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The 1979 revolution in Iran overturned the existing political order. It ruptured the existing social relations and institutions to reconstruct them in a new mold. It was an idealized expression for social change and progress. Its slogans, deliberate or spontaneous, were epitomes of the expected orientation of the revolutionary movement by the mass of its participants and its leaders. Yet a revolution, like a forest fire or a tornado, once it takes shape, its form, direction, and extent have more to do with the internal dynamics of the interaction of its forceful momentum with the social landscape in which it traverses than with its origin or initial orientation. Such is the story of the Iranian revolution, seeking to establish the rule of the oppressed; to eradicate poverty, exploitation, and “excessive” wealth; to do away with “imperialism of East and West”; and to replace Iran’s “dependent capitalism” with a hitherto undefined utopian Islamic economic order, under a petty-bourgeois-oriented Shi’i clergy, in the deeply polarized Iranian society.

Soon after the revolutionary surge, the Islamic government nationalized large manufacturing and financial enterprises. Revolutionary Islamic courts confiscated the property of those who were found “corrupt on earth.” Land-hungry peasants took over rural land. The urban poor occupied vacant apartments, and workers’ councils captured control of many enterprises. Owners of capital and property rushed to liquidify and ran for cover in the safe havens of foreign banks and currencies.

The state was entangled in its internal dispute over the orientation of the postrevolutionary reconstruction. The definition and establishment of a new “Islamic economic order” became the subject of an intense political struggle among contending social forces and within the state.1 The Iranian economy was entrapped in an economic crisis of the postrevolutionary type2 — that is, a crisis in the production process resulting from the postrevolutionary political upheaval — and the open social contestation in choosing the path of postrevolutionary reconstruction. A postrevolutionary economic crisis will end when the transition toward a new social order (or the return to the disrupted order) reaches a steady state. In Iran, the absence of a clear revolutionary program with a definition of the economic order that was expected [End Page 84] to replace what existed and was disrupted prolonged the crisis. The war with Iraq, the international economic sanctions, and the oil price collapse in 1985 and 1986 only accentuated the economic crisis.

We conceptualize the transient postrevolutionary period into two distinct periods with distinctly different characteristics. First is the retrenching of capital in response to the overwhelming expression of antagonism toward the existing economic order, in the course of the revolutionary upheaval and the postrevolutionary turmoil. This resulted in a shriveling of capitalist relations of production and an elaboration of the maze of entangled market networks, conducive to the growth of petty-commodity production. We call this degenerative process “structural involution,” which is characterized by widespread disruptions in production and capital accumulation (investment), resulting in de-proletarianization of the urban economy, peasantization of agriculture, and a significant increase in small-scale service activities. We adopt the term involution in the sense introduced by the cultural anthropologist Alexander Goldenweiser in 1936, to mean a “progressive complication” of the existing pattern without evolving into another.3 Clifford Geertz extended Goldenweiser’s notion of involution to explain the process of agricultural development in Java in the nineteenth century.4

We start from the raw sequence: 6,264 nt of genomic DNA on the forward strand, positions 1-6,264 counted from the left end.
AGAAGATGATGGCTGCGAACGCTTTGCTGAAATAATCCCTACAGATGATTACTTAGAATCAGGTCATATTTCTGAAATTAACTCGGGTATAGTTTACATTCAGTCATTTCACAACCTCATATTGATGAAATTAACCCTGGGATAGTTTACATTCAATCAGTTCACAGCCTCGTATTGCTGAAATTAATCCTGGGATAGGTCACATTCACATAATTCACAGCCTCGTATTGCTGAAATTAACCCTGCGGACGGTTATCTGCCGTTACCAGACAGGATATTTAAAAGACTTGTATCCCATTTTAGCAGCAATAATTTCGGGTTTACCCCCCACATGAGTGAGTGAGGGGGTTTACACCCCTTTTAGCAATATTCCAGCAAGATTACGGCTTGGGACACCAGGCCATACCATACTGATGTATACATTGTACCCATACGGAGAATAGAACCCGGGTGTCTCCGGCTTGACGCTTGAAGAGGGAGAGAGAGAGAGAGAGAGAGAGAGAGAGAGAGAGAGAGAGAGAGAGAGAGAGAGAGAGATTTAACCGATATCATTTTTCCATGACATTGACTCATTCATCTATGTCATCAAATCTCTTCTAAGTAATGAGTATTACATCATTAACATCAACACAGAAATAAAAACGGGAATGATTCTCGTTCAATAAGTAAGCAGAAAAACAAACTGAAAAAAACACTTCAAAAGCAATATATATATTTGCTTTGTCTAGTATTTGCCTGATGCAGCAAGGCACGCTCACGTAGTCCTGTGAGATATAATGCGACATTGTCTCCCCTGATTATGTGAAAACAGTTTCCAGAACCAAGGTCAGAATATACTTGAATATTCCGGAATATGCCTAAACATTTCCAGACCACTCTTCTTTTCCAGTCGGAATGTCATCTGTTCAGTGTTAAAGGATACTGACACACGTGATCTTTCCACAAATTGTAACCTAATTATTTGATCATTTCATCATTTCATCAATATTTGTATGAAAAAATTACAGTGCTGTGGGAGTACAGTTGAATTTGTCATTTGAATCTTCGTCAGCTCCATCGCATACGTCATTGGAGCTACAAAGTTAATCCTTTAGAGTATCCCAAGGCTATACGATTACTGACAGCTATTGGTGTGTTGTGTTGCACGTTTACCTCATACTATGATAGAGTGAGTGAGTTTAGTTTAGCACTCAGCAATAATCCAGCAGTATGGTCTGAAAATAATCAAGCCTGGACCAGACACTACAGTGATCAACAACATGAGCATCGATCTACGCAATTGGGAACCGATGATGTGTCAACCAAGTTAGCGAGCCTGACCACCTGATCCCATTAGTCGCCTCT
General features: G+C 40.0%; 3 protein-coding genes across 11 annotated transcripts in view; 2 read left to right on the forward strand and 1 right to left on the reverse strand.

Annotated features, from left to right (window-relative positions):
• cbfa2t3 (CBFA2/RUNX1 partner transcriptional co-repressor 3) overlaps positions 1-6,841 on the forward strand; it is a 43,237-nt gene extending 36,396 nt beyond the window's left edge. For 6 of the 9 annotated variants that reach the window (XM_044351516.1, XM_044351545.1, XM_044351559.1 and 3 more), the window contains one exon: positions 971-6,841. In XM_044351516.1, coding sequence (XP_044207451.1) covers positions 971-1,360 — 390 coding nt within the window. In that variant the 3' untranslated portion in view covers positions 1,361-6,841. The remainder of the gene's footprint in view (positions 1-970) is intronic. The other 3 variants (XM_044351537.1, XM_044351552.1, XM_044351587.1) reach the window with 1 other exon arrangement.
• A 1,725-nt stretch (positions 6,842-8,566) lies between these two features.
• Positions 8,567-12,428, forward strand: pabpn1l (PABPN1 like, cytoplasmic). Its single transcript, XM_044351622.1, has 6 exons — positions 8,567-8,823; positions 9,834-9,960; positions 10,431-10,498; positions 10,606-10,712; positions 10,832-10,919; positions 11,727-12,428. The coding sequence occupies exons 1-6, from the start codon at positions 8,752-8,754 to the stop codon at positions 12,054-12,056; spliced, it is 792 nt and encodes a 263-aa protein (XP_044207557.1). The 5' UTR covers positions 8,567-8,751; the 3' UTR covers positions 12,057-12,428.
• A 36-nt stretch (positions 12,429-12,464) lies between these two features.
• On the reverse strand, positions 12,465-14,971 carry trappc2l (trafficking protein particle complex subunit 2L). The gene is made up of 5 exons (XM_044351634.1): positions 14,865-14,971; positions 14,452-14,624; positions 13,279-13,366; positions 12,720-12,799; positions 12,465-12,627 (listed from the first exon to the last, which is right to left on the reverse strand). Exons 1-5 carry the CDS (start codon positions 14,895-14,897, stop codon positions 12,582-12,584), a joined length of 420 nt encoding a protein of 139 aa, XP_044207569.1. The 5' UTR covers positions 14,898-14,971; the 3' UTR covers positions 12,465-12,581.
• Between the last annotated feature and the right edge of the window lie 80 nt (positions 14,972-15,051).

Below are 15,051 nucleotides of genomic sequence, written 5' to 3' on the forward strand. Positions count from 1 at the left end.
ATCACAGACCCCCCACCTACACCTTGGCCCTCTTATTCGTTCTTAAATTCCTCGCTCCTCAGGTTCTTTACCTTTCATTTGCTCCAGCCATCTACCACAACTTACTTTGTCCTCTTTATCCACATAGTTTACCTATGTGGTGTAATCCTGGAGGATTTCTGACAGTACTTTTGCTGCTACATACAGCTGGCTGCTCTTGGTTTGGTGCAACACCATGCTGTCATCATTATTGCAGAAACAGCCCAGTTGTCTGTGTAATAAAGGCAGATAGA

The reversal of the involutionary trend, in a move toward economic restructuring and liberalization, may be noted as a “de-involutionary process.” This reversal trend is characterized by revitalization of capitalist relations of production, reconstitution of market institutions, proletarianization of the workforce, and de-peasantization of the rural economy.

We have examined the involutionary and de-involutionary trends in the Iranian economy elsewhere.5 An econometric study of the “sources of growth and stagnation” of the Iranian economy in this period by Farshid Mojaverhosseini shows similar results in terms of the growth performance of the economy.6 Table 1 reveals the sharp decline in the contribution of capital stock to the growth of the non-oil real gross...

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Additional Information

ISSN
1548-226X
Print ISSN
1089-201X
Pages
pp. 84-104
Launched on MUSE
2009-04-02
Open Access
N

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